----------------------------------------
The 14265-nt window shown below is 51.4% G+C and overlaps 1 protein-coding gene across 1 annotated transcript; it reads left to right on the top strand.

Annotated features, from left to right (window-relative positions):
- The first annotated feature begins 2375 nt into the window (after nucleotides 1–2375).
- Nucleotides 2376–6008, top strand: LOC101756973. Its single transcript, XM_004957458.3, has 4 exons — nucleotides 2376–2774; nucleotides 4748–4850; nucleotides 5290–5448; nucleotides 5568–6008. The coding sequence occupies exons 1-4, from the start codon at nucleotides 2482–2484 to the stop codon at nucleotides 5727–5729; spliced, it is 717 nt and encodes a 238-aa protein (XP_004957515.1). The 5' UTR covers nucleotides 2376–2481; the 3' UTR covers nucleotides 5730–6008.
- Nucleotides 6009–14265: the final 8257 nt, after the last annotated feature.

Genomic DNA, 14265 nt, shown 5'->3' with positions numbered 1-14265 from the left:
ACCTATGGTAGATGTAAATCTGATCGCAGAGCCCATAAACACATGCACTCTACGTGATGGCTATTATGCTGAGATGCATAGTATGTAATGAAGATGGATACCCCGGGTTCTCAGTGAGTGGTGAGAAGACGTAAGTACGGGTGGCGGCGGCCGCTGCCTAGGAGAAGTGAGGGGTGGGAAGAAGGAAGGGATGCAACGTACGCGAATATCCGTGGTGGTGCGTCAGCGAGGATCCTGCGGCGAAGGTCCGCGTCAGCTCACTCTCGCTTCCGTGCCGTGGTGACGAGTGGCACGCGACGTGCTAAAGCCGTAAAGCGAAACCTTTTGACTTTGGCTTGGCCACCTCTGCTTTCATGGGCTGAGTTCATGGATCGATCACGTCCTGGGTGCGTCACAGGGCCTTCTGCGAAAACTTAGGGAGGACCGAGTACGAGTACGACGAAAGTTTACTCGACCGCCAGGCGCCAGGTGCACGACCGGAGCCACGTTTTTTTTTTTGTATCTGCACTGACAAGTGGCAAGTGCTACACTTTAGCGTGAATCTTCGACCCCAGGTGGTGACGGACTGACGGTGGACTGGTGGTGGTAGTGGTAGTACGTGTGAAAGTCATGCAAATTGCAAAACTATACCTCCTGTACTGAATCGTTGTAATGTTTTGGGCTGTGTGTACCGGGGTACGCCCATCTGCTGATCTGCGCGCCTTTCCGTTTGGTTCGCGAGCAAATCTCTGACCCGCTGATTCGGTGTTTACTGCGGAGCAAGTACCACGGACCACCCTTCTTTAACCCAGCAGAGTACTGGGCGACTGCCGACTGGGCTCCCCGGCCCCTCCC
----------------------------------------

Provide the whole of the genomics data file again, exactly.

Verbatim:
The 14265-nt window shown below is 51.4% G+C and overlaps 1 protein-coding gene across 1 annotated transcript; it reads left to right on the top strand.

Annotated features, from left to right (window-relative positions):
- The first annotated feature begins 2375 nt into the window (after nucleotides 1–2375).
- Nucleotides 2376–6008, top strand: LOC101756973. Its single transcript, XM_004957458.3, has 4 exons — nucleotides 2376–2774; nucleotides 4748–4850; nucleotides 5290–5448; nucleotides 5568–6008. The coding sequence occupies exons 1-4, from the start codon at nucleotides 2482–2484 to the stop codon at nucleotides 5727–5729; spliced, it is 717 nt and encodes a 238-aa protein (XP_004957515.1). The 5' UTR covers nucleotides 2376–2481; the 3' UTR covers nucleotides 5730–6008.
- Nucleotides 6009–14265: the final 8257 nt, after the last annotated feature.

Genomic DNA, 14265 nt, shown 5'->3' with positions numbered 1-14265 from the left:
ACCTATGGTAGATGTAAATCTGATCGCAGAGCCCATAAACACATGCACTCTACGTGATGGCTATTATGCTGAGATGCATAGTATGTAATGAAGATGGATACCCCGGGTTCTCAGTGAGTGGTGAGAAGACGTAAGTACGGGTGGCGGCGGCCGCTGCCTAGGAGAAGTGAGGGGTGGGAAGAAGGAAGGGATGCAACGTACGCGAATATCCGTGGTGGTGCGTCAGCGAGGATCCTGCGGCGAAGGTCCGCGTCAGCTCACTCTCGCTTCCGTGCCGTGGTGACGAGTGGCACGCGACGTGCTAAAGCCGTAAAGCGAAACCTTTTGACTTTGGCTTGGCCACCTCTGCTTTCATGGGCTGAGTTCATGGATCGATCACGTCCTGGGTGCGTCACAGGGCCTTCTGCGAAAACTTAGGGAGGACCGAGTACGAGTACGACGAAAGTTTACTCGACCGCCAGGCGCCAGGTGCACGACCGGAGCCACGTTTTTTTTTTTGTATCTGCACTGACAAGTGGCAAGTGCTACACTTTAGCGTGAATCTTCGACCCCAGGTGGTGACGGACTGACGGTGGACTGGTGGTGGTAGTGGTAGTACGTGTGAAAGTCATGCAAATTGCAAAACTATACCTCCTGTACTGAATCGTTGTAATGTTTTGGGCTGTGTGTACCGGGGTACGCCCATCTGCTGATCTGCGCGCCTTTCCGTTTGGTTCGCGAGCAAATCTCTGACCCGCTGATTCGGTGTTTACTGCGGAGCAAGTACCACGGACCACCCTTCTTTAACCCAGCAGAGTACTGGGCGACTGCCGACTGGGCTCCCCGGCCCCTCCC